Look for safe products for use around small animals and use them according to the manufacturer.
Sprinkle baking soda over your hamster’s bedding at least once a week, but preferably every day if possible. It acts as an odor neutralizer and will help keep your pet’s habitat smelling fresh even between cleanings.
Just be sure to use plain baking soda, not scented or deodorant varieties that could irritate your hamster’s eyes or nose.
Hamsters are great for kids! They can be very entertaining and cute, but before getting one, it is crucial to understand that they have needs that you must cater to ensure they live a happy, healthy life.
For instance, you need to know that hamsters are nocturnal animals. This means you may have trouble sleeping if your hamster is in your room.
Your only doubt should be whether hamsters can stink up your room.
While hamsters have a reputation for being clean animals, they can still get stinky in their environment. So as a house owner, you need to take care of their cages and observe cleanliness.
For instance, make sure you clean your room daily and allow ventilation. This will deter the build-up of any odor that could have caused havoc in your room. Ultimately, no one wants to live in a stinky home, and you shouldn’t make your pet live in an unclean cage. So dedicate your time and clean your hamster’s cage to avoid inconveniences.
Mice, rats, hamsters, and other rodents can carry LCM, which could potentially make you sick. While the disease is more common in Europe, there are also some reports in the USA.
In addition, the bacteria can survive for months in dry conditions, like in attics, barns, warehouses, and abandoned buildings, making it a potential risk during cleanup efforts.
Rodents infected with LCM typically don’t experience symptoms of illness. As a result, the disease isn’t contagious to humans except through exposure to dried urine or feces from infected rodents that become airborne or get ingested.
Individuals can catch LCM by inhaling the dried particles of urine or feces from an infected rodent; for example, by disturbing dust that contains the infectious material. This is especially likely if the rodent droppings or urine are old enough to be dried out. People can also get LCM from eating food contaminated with rodent urine.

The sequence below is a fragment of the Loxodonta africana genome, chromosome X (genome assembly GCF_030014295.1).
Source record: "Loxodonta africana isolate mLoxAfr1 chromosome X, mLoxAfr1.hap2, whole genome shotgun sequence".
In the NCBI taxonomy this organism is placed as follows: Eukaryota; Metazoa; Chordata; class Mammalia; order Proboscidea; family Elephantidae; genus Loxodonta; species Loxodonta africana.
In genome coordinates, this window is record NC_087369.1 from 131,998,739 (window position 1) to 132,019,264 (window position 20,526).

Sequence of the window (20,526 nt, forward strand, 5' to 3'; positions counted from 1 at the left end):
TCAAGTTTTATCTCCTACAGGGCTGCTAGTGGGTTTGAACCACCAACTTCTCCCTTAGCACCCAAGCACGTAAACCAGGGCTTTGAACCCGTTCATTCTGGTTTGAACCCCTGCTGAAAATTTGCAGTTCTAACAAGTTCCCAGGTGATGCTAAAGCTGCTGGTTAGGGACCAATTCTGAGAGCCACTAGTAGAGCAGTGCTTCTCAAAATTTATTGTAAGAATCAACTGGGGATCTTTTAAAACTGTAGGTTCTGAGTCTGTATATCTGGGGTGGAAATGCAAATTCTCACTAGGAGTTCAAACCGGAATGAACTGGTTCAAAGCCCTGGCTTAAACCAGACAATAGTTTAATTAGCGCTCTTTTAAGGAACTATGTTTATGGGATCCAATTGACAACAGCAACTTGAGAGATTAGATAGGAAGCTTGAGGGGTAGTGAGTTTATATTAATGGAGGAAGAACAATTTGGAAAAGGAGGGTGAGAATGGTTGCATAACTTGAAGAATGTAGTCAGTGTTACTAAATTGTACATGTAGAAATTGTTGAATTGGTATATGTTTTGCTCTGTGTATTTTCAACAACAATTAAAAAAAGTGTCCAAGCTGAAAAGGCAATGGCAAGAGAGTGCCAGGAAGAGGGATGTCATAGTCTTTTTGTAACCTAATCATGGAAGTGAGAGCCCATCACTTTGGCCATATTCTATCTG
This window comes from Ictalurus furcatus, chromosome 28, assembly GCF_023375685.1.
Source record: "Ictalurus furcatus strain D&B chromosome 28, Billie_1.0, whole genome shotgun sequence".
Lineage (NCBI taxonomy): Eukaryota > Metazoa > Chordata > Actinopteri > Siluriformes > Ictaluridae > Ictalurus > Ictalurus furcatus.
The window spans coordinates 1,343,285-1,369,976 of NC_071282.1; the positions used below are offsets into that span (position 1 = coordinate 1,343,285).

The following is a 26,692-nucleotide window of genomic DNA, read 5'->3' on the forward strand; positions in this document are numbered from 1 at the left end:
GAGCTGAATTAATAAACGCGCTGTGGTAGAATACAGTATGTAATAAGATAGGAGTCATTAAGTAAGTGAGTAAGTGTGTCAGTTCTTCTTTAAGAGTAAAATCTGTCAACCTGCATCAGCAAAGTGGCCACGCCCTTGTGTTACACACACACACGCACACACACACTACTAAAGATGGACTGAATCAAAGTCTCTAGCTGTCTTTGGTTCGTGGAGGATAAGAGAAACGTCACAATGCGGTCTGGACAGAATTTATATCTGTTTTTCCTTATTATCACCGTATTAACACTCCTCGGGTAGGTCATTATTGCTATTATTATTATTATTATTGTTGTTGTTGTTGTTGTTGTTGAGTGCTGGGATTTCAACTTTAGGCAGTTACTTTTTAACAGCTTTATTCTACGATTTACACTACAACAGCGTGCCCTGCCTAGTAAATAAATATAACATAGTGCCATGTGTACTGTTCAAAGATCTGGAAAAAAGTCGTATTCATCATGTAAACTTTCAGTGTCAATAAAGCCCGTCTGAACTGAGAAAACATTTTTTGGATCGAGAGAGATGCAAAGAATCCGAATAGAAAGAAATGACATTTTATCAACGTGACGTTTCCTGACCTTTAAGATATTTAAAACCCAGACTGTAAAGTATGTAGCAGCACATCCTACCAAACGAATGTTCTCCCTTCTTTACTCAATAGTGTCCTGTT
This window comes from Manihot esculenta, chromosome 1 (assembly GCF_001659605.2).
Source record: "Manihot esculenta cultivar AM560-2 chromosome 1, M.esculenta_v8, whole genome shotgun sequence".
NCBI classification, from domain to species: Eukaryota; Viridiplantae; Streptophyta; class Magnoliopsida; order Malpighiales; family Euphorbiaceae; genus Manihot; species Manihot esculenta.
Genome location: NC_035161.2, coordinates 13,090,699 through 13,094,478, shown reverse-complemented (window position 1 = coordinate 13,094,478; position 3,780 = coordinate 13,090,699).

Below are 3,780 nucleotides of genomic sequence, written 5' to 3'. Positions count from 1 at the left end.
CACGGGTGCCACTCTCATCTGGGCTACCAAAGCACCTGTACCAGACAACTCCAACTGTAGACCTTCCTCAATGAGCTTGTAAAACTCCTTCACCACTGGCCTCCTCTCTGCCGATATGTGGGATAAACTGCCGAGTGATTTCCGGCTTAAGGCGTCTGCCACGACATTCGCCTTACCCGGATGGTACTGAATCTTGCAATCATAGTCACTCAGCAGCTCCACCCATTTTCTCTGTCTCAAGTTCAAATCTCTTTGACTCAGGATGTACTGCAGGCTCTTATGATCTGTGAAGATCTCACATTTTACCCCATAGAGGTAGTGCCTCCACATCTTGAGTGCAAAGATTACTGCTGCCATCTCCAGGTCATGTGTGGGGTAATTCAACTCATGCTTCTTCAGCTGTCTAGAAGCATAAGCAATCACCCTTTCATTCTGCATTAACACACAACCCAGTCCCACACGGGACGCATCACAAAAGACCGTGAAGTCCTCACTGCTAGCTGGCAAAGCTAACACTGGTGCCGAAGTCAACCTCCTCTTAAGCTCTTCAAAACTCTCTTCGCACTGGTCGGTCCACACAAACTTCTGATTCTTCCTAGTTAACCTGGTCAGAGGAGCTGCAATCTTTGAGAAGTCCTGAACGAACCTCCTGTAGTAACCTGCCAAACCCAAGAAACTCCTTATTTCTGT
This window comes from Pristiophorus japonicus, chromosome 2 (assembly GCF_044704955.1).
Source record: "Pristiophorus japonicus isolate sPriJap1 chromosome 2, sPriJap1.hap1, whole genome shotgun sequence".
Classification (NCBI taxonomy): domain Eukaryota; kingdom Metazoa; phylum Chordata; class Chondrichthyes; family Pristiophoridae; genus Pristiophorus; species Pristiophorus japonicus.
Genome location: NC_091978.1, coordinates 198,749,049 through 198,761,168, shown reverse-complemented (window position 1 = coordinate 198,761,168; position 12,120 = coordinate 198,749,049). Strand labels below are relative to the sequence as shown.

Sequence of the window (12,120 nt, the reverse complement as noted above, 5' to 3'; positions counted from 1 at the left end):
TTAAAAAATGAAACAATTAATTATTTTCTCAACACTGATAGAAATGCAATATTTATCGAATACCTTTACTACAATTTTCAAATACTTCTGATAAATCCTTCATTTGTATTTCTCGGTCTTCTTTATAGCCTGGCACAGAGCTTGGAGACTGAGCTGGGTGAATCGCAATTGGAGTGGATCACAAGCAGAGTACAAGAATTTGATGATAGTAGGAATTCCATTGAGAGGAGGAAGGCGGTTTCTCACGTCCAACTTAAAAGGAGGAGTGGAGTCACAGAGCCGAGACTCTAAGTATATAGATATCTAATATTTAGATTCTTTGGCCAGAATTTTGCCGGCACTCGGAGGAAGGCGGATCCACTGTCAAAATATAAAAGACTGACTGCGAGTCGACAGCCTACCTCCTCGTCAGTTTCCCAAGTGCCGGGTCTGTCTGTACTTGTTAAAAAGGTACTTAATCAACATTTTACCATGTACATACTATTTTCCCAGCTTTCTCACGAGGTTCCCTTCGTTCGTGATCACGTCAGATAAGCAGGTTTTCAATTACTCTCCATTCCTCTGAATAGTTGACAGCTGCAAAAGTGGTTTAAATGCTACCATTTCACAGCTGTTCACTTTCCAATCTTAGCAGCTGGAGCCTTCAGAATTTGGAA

Your hamster will need room to roam around in, and you have to keep an eye on how much exercise it gets. A hamster wheel is an excellent way to encourage your hamster to exercise, and this will also prevent your little friend from getting bored while confined to its cage.
Be sure to clean and disinfect the cage regularly as it can become stinky otherwise while also serving treats and supplements to your pet. Ultimately, you will have peace of mind, knowing that your furry friend is healthy and happy.
Hamster urine has a high ammonia content, so it’s pungent. However, it’s not just ammonia that gives it the odor. Urine contains urea and other nitrogen-containing compounds. The ammonia compound gets produced when bacteria break down urea and those nitrogenous compounds.
Yet, urine from different species may have varying amounts of chemicals; this is probably why many people find the smell of hamster pee less or even more odorous than other rodents. Ultimately if you need to completely do away with foul smell in your hamster’s urine, use Resolve Urine Destroyer Spray from Amazon.com, which neutralizes odor on contact.
You may like the following hamster’s articles:
- How Long Can a Hamster Go Without a Wheel?
- Why Is My Hamster Lying Flat?
- How Much Water Does a Hamster Drink?
- Why Is My Hamster Not Coming Out at Night?
- How To Tell If Your Hamster Is Blind
- How Long Does a Winter White Dwarf Hamster Live?
My name is Everly. I am a Milwaukee-based mom of 2 and have been a proud owner of many hamsters throughout my life. Like many of us, my introduction to hamsters happened when I was very young. My family saw several hamsters come and go through the years, and I enjoyed playing with them, but I never fully appreciated them until I grew up and my own children decided to jump on the hamster bandwagon. At that point, I was determined to learn all I could about caring for these adorable pets. Read more